Madison mayor proposes making all convenience stores install security cameras
MADISON, Wis. (AP) — Madison's mayor is proposing that all convenience stores in the city have quality security cameras and keep records for at least 30 days as a way to improve public safety.
Mayor Paul Soglin's proposed ordinance was introduced to City Council on Tuesday, the Wisconsin State Journal reported.
"It will enhance public safety, it will save lives and it will make it easier to apprehend criminals in areas we've identified as hot spots," Soglin said.
The cameras would be required to create high-quality images with a date and time stamp. Stores would also be required to post signs at all entrances and exits informing customers that video recording equipment is in use.
Chief Mike Koval said the police department supports taking such measures amid rising cases of gunfire and homicides.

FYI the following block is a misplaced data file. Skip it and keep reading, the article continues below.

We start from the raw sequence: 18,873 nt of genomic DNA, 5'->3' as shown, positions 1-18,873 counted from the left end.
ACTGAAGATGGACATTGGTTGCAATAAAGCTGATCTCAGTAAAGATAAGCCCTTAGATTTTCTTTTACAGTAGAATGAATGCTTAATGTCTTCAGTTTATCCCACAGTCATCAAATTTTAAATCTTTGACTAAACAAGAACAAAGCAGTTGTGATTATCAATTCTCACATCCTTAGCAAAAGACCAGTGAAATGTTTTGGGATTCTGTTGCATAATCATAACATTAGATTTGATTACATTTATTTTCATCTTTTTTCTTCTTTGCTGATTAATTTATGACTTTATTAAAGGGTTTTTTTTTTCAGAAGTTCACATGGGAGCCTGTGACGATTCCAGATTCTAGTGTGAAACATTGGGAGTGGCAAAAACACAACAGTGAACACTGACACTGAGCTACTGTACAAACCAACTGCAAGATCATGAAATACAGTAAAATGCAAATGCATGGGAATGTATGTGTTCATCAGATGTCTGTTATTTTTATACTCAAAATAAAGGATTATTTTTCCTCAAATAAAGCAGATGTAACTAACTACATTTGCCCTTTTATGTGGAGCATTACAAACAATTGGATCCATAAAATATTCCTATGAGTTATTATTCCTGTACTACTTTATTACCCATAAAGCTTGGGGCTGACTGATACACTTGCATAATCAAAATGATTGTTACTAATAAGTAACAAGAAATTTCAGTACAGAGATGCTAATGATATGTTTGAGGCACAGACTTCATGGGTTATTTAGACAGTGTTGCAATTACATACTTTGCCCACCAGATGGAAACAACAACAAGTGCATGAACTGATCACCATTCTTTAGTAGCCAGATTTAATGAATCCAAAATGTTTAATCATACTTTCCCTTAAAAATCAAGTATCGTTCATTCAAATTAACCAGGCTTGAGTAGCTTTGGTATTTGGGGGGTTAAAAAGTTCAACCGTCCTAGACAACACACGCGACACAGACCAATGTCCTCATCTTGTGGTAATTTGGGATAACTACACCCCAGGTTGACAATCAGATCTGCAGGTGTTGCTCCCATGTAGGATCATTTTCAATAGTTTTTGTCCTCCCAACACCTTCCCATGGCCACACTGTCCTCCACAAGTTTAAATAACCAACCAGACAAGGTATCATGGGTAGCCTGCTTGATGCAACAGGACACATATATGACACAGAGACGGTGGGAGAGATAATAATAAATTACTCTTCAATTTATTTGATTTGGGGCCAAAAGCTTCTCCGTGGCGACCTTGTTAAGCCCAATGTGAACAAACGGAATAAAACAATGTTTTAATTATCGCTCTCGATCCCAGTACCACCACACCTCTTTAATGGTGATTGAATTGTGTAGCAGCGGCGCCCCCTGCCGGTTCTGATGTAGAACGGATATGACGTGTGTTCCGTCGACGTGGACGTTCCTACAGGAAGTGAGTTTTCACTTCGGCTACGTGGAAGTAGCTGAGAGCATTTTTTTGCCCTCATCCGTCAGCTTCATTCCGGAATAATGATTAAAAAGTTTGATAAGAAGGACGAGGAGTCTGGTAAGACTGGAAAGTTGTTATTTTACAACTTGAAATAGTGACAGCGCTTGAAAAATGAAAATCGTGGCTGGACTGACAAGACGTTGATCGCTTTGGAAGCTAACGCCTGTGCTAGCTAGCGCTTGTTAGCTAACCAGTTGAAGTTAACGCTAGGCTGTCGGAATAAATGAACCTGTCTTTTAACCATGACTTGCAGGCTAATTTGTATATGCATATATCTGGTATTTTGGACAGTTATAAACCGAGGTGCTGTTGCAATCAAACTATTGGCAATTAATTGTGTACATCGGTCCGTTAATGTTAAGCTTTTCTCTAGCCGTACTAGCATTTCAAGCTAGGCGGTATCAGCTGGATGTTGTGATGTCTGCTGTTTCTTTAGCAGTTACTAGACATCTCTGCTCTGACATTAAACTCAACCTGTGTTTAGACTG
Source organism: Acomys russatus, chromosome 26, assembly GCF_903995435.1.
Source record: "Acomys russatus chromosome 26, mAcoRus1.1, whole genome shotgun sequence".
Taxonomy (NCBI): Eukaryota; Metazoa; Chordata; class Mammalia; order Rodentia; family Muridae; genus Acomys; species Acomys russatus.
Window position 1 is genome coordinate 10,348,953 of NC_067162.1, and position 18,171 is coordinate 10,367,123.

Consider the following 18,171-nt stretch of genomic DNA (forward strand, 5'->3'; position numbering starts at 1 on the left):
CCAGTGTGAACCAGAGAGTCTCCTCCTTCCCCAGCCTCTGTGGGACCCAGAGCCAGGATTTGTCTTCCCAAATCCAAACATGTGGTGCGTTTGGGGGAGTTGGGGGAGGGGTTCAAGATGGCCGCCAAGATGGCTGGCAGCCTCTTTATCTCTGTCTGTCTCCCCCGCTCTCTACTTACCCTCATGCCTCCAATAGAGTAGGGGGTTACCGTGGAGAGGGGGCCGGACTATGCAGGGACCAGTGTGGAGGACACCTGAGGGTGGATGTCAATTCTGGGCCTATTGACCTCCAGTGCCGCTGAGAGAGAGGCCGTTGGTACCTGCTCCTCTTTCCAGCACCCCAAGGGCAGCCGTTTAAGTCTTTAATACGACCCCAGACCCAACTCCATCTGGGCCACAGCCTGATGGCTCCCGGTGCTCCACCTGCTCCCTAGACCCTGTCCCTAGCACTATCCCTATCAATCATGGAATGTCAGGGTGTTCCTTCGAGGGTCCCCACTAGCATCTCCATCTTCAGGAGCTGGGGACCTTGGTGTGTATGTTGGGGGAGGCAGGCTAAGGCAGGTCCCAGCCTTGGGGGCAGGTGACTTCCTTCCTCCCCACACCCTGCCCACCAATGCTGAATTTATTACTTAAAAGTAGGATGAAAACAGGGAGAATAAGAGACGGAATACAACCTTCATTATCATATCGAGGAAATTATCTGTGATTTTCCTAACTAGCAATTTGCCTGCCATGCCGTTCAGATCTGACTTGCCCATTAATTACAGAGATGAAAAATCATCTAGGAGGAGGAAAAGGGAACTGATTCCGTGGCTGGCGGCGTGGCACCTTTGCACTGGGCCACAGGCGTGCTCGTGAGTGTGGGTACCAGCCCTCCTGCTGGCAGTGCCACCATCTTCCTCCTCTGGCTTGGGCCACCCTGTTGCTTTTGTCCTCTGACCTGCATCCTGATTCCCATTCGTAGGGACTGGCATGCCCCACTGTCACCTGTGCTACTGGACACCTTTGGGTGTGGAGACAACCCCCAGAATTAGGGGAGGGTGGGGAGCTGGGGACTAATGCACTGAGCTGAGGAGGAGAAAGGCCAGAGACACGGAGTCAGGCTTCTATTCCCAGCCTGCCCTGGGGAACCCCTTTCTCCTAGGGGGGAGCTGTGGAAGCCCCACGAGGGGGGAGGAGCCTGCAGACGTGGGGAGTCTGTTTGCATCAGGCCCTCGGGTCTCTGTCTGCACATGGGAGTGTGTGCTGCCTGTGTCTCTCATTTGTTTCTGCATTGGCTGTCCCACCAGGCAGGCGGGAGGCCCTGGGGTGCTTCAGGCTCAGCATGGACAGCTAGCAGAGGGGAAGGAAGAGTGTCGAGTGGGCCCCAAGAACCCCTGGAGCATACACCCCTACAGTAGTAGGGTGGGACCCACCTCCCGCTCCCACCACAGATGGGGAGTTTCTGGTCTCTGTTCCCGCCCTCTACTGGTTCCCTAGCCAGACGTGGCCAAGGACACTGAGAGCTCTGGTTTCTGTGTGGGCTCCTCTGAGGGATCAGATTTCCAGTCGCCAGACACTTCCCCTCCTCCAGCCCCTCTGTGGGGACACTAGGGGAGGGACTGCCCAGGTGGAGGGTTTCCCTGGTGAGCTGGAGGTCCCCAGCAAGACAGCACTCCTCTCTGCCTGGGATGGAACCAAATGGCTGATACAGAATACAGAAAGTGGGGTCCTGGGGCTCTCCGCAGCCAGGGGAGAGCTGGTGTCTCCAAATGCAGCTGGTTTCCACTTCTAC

While many stores already have cameras, it's unclear how many meet the proposed ordinance's specific criteria, Koval said.
"We're doing good now, but we want to go from good to better to best practices," he said.
Security cameras may not be the best way to increase security measures, said Jeff Lenard, vice president for strategic industry initiatives at the National Association of Convenience Stores.
"Generally, these types of ordinances are well meaning but may not best achieve the desired outcome," he said.
Lenard said more effective methods include reducing the amount of signs in windows that block the view, having effective lighting and minimizing the amount of cash on hand by having a time-release drop safe.
The council will vote on the proposal at a later date. If it's passed, the ordinance would go into effect about six months later.